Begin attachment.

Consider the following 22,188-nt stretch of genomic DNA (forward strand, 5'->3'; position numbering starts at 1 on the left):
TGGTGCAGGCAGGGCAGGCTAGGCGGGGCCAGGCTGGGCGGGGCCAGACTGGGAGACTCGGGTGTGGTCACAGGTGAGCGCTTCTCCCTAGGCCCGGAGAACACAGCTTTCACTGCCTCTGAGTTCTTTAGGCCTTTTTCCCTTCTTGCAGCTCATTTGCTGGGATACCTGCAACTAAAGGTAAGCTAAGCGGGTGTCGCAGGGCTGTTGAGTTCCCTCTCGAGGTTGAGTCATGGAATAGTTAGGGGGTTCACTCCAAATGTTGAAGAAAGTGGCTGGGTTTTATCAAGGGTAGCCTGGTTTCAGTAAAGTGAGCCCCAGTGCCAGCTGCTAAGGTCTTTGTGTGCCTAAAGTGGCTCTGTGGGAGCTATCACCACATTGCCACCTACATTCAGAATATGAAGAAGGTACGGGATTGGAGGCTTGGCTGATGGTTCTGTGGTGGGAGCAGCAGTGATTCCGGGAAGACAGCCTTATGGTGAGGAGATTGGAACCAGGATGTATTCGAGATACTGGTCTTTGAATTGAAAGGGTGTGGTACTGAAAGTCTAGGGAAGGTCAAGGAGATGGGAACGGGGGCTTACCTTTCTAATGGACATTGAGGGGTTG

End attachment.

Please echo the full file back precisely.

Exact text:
Consider the following 22,188-nt stretch of genomic DNA (forward strand, 5'->3'; position numbering starts at 1 on the left):
TGGTGCAGGCAGGGCAGGCTAGGCGGGGCCAGGCTGGGCGGGGCCAGACTGGGAGACTCGGGTGTGGTCACAGGTGAGCGCTTCTCCCTAGGCCCGGAGAACACAGCTTTCACTGCCTCTGAGTTCTTTAGGCCTTTTTCCCTTCTTGCAGCTCATTTGCTGGGATACCTGCAACTAAAGGTAAGCTAAGCGGGTGTCGCAGGGCTGTTGAGTTCCCTCTCGAGGTTGAGTCATGGAATAGTTAGGGGGTTCACTCCAAATGTTGAAGAAAGTGGCTGGGTTTTATCAAGGGTAGCCTGGTTTCAGTAAAGTGAGCCCCAGTGCCAGCTGCTAAGGTCTTTGTGTGCCTAAAGTGGCTCTGTGGGAGCTATCACCACATTGCCACCTACATTCAGAATATGAAGAAGGTACGGGATTGGAGGCTTGGCTGATGGTTCTGTGGTGGGAGCAGCAGTGATTCCGGGAAGACAGCCTTATGGTGAGGAGATTGGAACCAGGATGTATTCGAGATACTGGTCTTTGAATTGAAAGGGTGTGGTACTGAAAGTCTAGGGAAGGTCAAGGAGATGGGAACGGGGGCTTACCTTTCTAATGGACATTGAGGGGTTG